The turkey at TV's is jaw-droppingly good! VERY juicy and tender. Cooked totally to perfection! (After growing up on my parents' over-cooked, dry, and tough turkey, eating it at Trader Vic's was a revelation.)

For Thanksgiving this year, TV's in Tokyo will be offering a five-course dinner with free second helpings of turkey (if so desired).

For Christmas, there are two different specials: the "MELE KALIKIMAKA" brunch (Hawaiian entertainment from 12/23-12/25), and the "Faith, Hope & Love Dinner Cruise" from 12/22-12/25. (I've got reservations for the brunch on the 23rd, so I can't wait for that!)

Went to the brunch last weekend. Enjoyed my first "Rum Giggle", which was VERY tasty!

Here's a picture of it:

Larry (the manager) is getting the restaurant all decked out in holiday trappings, so if you're an expat who wants to get some real Christmas spirit, I suggest dropping by!

The wife and I dropped by in October. As always, service was very pleasant and efficient. As I haven't lived in Japan for a while the prices there are always a bit of a shock with the yen being so strong, they are essentially double that of the US.

It's interesting how Halloween decorations are now everywhere in Japan. 20 years ago Halloween decorations were few and far between. Now the country is blanketed in them.

  • fm

Drink menus for your viewing pleasure.

[ Edited by: fez monkey 2011-11-20 20:58 ]

W

Hey there,
Awesome pictures! I am headed to Yokohama in 5 days for the Mooneyes Hot rod show and I wanted to chekcout TV in Toyko, (...among other tiki bars). I saw on their website "No jeans, T shirts, sneakers" and I'm about to pack up my stuff... Should I bring some "decent" clothes to rock or is my normal wear of dickies and vans not going to get me in? I just want to hit the bar really... Thanks for your time/help!

On 2011-11-26 13:58, wolf_138 wrote:
Hey there,
Awesome pictures! I am headed to Yokohama in 5 days for the Mooneyes Hot rod show and I wanted to chekcout TV in Toyko, (...among other tiki bars). I saw on their website "No jeans, T shirts, sneakers" and I'm about to pack up my stuff... Should I bring some "decent" clothes to rock or is my normal wear of dickies and vans not going to get me in? I just want to hit the bar really... Thanks for your time/help!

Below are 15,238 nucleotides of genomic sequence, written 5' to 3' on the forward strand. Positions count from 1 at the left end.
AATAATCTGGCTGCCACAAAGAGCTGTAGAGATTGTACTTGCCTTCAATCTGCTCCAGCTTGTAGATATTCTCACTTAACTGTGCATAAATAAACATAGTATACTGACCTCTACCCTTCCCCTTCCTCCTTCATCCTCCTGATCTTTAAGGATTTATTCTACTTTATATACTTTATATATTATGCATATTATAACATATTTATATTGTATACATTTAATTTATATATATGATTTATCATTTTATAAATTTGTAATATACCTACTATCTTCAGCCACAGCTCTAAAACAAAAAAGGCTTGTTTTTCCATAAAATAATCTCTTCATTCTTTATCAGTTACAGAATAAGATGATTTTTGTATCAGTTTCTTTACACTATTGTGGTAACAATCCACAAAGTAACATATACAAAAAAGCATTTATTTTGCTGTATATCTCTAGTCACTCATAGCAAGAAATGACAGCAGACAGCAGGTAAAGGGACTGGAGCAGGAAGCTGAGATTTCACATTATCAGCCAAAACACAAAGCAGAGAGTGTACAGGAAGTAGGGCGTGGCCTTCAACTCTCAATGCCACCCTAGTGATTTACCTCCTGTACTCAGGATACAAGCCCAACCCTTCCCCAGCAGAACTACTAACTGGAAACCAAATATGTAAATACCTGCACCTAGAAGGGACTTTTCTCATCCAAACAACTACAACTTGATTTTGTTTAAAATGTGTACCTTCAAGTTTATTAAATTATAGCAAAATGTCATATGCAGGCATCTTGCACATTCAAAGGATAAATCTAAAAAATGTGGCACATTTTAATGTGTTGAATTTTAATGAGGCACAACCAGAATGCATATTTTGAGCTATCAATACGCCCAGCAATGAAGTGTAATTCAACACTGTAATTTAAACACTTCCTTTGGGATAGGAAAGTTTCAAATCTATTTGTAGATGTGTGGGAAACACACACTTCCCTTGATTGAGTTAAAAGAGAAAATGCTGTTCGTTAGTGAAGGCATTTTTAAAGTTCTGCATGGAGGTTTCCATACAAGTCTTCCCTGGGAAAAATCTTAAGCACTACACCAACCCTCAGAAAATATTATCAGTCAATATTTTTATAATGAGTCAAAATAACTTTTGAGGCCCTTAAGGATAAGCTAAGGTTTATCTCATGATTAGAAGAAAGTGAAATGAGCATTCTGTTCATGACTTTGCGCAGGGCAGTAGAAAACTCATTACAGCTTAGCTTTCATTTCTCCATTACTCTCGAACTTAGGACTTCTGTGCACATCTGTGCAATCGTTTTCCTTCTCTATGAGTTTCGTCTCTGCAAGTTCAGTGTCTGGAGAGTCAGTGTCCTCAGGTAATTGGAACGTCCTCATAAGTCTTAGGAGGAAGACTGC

I think you'll be OK with Dickies and a polo shirt. (Isn't that the "uniform" for American men these days anyway...? :wink:)

Last summer, I was concerned about heading in after work with (designer) jeans and sandals (nice leather sandals). I was told that the dress code is basically to prevent folks from heading in with flip-flops, and really ratty-looking clothes, and that my attire was just fine.

Trader Vic's Tokyo is a nice place, but it is a tiki bar/restaurant. People don't go there wearing tuxedos or tiaras. Tasteful casual wear is OK.

Just use common sense. (And don't wear Crocs. They might not be on Trader Vic's dress code, but they sure are on mine!)

After an afternoon of shopping yesterday, I called my friend Hiromi and asked her if she cared to hit TV's with me.

She said "OK", and we met there.

Didn't have the digital camera with me, so the two pics here were made with an iPhone (so they aren't the best).

The Trader Vic's in Tokyo has some cocktail selections on the menu not available in other locations. (And, of course, there are concoctions served at other TV's that you can't get here.)

One of the drinks that I had always wondered about is the "Hinky Dinks Fizzy". This one isn't even on the TV's website, and since it's got the pre-Trader Vic's name attached to it, I presume it might be a drink from Vic Bergeron's first establishment.

But, I'm not a wine fan, and since champagne is one of the ingredients, I kept shying away from it. (I just cajoled Hiromi into ordering one so I could get a shot of it! :wink:)

This is the listing of the drink as it appears in the special English version of the TV Tokyo's cocktail menu:

HINKY DINKS FIZZY - Feel dizzy... Gin, light rum, apricot brandy and juice with sparkling wine. ¥1,785 (¥1,700)

Hiromi liked the drink and said it would be something she'd have again.